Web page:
Asthma and exercise!

Do you have asthma and feel like exercise is the LAST thing you want to do? I mean wouldn’t it just make it harder to breathe? Or maybe you are fine until you start exercising, and then your chest tightens and you decide to stop because it will only get worse if you keep exercising? Exercise and asthma really can AND SHOULD  go together.

Just ask Olympic gold medalist Jackie Joyner Kersee who has been very outspoken about her asthma. jackiejoynerkersee

Nearly 15% of Americans have asthma. There are many things that can trigger an attack – air pollutants, allergens, smoke, stress, cats and dogs, cold air, infections, and also exercise. I have had asthma for over 20 years. There are many things that trigger it for me  – even exercise. I know what it feels like to go for a run outside and have a car drive by and spew out fumes that immediately make my chest tighten. Running is hard enough as it is, but throw in a good bronchospasm and it gets nearly impossible!

80-90% of allergic asthmatics experience symptoms of Exercise Induced Asthma (EIA). Although indoor exercise can also trigger asthma, exercising outside (especially in the cold) can make symptoms even worse because we are mainly breathing in air through our mouths. As we breathe, this air becomes drier  and cooler causing a bronchospasm (airway constriction in the lungs).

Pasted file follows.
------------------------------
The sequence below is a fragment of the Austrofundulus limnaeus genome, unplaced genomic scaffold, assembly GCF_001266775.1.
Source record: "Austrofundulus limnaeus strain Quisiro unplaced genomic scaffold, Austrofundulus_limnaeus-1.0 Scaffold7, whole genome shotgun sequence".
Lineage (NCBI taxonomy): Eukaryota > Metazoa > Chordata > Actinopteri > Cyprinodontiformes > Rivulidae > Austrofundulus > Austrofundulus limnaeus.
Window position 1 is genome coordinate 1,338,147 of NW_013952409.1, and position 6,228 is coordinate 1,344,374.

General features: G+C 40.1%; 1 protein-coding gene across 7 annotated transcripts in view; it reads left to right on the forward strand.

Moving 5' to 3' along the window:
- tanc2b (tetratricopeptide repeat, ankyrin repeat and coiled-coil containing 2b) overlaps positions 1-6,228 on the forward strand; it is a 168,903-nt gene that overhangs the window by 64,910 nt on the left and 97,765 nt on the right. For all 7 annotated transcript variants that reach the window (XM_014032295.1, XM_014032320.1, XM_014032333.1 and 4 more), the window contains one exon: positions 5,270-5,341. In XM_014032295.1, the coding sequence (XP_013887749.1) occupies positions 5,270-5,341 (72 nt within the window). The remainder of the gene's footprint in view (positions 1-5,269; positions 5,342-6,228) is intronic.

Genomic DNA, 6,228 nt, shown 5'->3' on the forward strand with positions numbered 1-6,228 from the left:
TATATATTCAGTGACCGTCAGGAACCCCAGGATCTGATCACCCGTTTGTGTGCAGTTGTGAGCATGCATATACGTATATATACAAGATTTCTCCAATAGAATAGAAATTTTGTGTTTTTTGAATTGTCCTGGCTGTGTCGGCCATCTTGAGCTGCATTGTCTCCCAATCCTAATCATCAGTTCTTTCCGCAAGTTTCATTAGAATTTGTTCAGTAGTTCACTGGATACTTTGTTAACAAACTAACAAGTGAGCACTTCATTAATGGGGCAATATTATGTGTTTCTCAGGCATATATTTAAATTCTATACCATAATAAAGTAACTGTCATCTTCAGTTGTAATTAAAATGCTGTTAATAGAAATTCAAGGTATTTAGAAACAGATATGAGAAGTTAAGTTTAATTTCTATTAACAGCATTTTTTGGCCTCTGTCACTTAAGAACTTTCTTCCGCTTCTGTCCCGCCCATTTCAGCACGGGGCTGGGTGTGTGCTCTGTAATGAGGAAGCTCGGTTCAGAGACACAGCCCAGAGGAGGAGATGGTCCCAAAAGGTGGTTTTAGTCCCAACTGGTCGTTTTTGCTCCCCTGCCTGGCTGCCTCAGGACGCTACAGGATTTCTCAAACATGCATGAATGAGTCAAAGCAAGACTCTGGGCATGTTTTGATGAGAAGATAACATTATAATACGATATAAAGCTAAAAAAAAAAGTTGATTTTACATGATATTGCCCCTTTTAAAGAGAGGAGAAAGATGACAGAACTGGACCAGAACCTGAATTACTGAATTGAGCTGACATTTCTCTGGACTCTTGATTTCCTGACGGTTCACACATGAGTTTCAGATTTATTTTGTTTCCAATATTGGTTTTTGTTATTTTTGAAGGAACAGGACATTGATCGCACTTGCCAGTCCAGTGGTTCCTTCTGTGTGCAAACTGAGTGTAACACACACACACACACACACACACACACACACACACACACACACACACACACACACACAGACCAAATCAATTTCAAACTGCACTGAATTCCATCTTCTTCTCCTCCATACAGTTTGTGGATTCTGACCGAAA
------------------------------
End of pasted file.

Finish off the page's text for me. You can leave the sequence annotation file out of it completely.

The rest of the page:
Check out this diagram and see why we are wheezing when we exercise:


Some exercises are better for ashmatics than others. The best one is swimming because of  the warm moist air in the pool. Also, some experts believe the horizontal position of swimming gets rid of mucous in the lungs.  Also, exercise that involves intervals and short but intense bursts seem to benefit asthmatics. However, cold weather sports such  as hockey, cross-country skiing and even running seem to trigger more asthma flairs.

Thankfully, no matter what sport you choose, there are ways you can prevent asthma attacks. Obviously if you are on medication, you need to be good about taking it. However, a proper warm-up and cool-down have been proven effective at reducing asthma symptoms. Studies have found that a longer warm up period ( at least 10 min and even more for athletes who exercise for long periods of time) can trigger a Refractory period.  During a Refractory period the airways do not constrict and narrow.

In addition to a longer warm- up, adding in short bursts of intensity (80-90%) a few minutes into the warm up has been shown to initiate that Refractory period as well. Yet another way that intervals benefit us!

We all know that exercise reduces stress, and guess what stress can cause ? –  asthma symptoms. Reducing your stress through exercise can help prevent attacks. Also, regular exercise conditions the body and lessens the symptoms as well.

To sum it up, don’t let your asthma keep you from being active and fit! Talk to your doctor about your symptoms,and together you can create a plan that allows you to keep exercising.

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